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NFL Teams Encouraged to Go Cashless—If Fans Are Allowed Inside Stadiums This Season

Sports teams moving away from paper-based transactions, meaning cash and traditional ticket stubs could soon be nothing but fond memories.

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NFL Teams Encouraged to Go Cashless—If Fans Are Allowed Inside Stadiums This Season

A lot of things are going to look different when the four largest North American sports leagues start playing games meaningful games again—hopefully later this month.

The NBA and NHL are scheduled to pick up their seasons with playoff runs that will have no fans in the stand inside so-called bubble cities where all players will be tested regularly to see if they’ve contracted the coronavirus. Major League Baseball teams will play in their home stadiums but without fans.

The National Football League has already trimmed at least two preseason games from the 2020 slate and could push back the start date of the regular season depending on how the COVID-19 pandemic is controlled by later this summer or early in the fall. No word yet on if fans will be in the stands yet.

When fans are allowed back inside the stadiums to cheer on their favorite teams, two things that have become important components of my regular visits to Fenway Park and other ballparks across the U.S. and around the world might be nothing but memories: traditional paper ticket and cash.

Here’s more from a recent report in The Athletic outlining possible plans for the 2020 NFL season, including cashless transactions:

The recommendations, which are not mandates, will likely include having stadiums stop accepting cash, concessions only offering prepackaged food, and for all fans to wear masks, a source familiar with the group’s plans said.

“In some of the guidelines. we encourage cashless transactions,” the source said. “And so you’ll see that it gives you recommendations, yes to have prepackaged, pre-ordered food if you can, as much as you can. And I think you’ll see that was a trend, in some cases, prior to COVID. But now it’s just kind of in overdrive.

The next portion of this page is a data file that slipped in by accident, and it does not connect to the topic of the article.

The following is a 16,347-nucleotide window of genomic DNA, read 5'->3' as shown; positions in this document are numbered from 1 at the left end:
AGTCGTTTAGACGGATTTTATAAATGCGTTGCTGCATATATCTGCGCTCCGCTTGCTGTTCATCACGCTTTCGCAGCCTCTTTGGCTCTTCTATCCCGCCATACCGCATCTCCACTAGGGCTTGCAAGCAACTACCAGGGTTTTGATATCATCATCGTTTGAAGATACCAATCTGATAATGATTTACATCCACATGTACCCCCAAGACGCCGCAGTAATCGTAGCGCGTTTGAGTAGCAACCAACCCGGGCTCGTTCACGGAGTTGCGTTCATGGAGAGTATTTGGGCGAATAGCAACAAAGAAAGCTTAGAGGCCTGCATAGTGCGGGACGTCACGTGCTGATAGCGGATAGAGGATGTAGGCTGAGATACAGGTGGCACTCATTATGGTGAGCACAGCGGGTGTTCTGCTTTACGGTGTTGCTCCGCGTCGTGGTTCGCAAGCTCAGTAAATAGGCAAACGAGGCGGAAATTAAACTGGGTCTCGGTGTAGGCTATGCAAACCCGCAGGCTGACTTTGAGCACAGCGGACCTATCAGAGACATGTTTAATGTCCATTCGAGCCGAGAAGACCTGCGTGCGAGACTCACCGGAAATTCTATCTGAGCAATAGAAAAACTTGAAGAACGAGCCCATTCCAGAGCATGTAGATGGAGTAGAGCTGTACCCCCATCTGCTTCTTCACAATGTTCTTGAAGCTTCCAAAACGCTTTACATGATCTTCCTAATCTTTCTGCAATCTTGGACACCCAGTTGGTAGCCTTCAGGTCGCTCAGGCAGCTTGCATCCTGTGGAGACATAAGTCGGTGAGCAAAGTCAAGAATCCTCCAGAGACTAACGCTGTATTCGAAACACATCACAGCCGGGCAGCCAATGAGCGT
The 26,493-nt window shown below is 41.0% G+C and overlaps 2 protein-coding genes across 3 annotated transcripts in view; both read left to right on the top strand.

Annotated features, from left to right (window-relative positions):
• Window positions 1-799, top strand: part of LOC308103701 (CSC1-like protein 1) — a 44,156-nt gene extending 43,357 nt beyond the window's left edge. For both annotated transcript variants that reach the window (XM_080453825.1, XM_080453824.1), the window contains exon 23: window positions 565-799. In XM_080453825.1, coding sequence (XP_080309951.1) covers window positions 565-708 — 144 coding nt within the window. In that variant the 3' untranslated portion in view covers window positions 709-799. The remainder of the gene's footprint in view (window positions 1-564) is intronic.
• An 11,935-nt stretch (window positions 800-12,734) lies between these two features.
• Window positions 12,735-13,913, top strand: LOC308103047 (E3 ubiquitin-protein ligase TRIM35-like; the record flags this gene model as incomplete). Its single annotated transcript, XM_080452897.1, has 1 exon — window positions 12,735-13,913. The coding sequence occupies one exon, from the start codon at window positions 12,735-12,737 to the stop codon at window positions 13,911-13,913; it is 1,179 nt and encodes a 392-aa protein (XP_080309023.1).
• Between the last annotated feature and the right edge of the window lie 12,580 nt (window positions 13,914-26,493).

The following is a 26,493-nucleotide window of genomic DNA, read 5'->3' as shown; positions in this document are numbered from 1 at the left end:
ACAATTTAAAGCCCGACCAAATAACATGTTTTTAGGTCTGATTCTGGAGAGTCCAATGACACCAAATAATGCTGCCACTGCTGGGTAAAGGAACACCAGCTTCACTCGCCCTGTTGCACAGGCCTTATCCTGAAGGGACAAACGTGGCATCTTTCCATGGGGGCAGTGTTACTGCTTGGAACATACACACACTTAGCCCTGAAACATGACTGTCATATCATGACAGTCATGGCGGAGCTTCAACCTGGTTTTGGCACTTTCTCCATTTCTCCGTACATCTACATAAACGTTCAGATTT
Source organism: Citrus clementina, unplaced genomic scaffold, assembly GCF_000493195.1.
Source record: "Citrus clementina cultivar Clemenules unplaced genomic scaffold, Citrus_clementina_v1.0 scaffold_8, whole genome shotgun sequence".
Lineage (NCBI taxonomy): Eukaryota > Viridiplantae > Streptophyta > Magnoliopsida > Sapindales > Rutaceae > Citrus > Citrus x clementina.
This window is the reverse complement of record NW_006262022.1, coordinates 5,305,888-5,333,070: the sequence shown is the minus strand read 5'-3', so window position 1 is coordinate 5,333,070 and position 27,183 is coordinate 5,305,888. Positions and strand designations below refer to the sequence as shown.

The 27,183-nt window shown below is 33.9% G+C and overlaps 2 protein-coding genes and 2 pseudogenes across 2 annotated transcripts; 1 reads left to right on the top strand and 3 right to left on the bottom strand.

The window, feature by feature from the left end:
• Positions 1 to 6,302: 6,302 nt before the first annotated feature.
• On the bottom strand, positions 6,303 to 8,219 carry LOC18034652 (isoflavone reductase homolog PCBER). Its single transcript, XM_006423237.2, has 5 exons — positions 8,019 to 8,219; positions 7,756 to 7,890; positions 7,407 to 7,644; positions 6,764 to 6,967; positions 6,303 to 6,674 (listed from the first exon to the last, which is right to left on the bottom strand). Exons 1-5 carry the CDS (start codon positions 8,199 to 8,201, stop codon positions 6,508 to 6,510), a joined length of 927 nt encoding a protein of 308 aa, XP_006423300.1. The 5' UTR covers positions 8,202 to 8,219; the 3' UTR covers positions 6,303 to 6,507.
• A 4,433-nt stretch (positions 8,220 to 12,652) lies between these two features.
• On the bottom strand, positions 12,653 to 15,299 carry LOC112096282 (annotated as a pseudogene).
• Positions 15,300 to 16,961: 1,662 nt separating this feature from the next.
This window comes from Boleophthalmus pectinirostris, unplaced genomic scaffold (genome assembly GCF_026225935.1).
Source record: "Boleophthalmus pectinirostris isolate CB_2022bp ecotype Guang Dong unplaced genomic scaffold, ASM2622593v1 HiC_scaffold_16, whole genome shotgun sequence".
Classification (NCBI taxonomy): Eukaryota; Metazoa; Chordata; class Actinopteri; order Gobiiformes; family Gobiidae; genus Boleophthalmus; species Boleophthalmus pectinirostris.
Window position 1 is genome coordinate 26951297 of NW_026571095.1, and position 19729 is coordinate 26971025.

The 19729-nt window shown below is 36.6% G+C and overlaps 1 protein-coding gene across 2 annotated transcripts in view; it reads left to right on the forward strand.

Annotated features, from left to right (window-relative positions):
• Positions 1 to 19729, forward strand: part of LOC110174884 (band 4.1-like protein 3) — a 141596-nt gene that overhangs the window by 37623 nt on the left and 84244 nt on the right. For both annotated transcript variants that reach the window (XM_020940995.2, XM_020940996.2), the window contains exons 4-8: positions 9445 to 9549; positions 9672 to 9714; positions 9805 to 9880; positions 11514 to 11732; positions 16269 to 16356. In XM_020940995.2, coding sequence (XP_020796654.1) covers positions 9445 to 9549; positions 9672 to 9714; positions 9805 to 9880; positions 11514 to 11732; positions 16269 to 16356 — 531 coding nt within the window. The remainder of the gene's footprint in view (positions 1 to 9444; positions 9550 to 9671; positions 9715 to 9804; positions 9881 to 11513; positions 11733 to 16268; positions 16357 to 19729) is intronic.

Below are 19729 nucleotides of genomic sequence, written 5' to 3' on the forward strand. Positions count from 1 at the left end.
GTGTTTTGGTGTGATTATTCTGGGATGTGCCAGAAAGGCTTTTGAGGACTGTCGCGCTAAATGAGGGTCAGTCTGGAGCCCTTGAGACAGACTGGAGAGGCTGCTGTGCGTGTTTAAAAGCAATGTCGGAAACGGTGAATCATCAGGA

“I think it’s a more collaborative thing,” this source added. “Here’s a list of things, and recommendations that we should really consider in all facets of the game operations. And so it’s not just one item that kind of is the cream of the crop. And I think it’s a combination of things. And it’s all based on kind of mitigating risk in trying to keep people as configured as safe as we can. Again, it’s not the silver bullet.”

One NFL team currently is all cashless, the Atlanta Falcons. But more are expected to follow, with the pandemic accelerating that push (touchless transactions are viewed as cleaner than money).  There are hardware logistics like installing reverse ATMs and card readers at all concessions, as well as communicating the new policy to ticketholders.

Our Cashless, Ticket-Free Sports Future

I understand I’m in the minority on both counts and certainly respect that the push toward eliminating paper tickets and cash at sports stadiums is at least in part an effort to cut down on passing the virus to others, but I hope ticket stubs and paper money are still allowed the next time I go through a turnstile.

If I had to choose one to not be allowed, it would definitely be cash, but I know technological advances probably mean neither will be welcome inside the ballpark anymore post-pandemic. This is great news for AV integrators, of course, because it means a lot of upgrade work for them, but I’m not thrilled about it.

I’ve saved every ticket stub from every game and concert I’ve ever attended, so the prospect of turning that into a digital collection I’ll have to scroll through is a bit depressing, but if it’s the difference between never seeing another Red Sox game in person, I guess I’m going to have to bow to time moving on.

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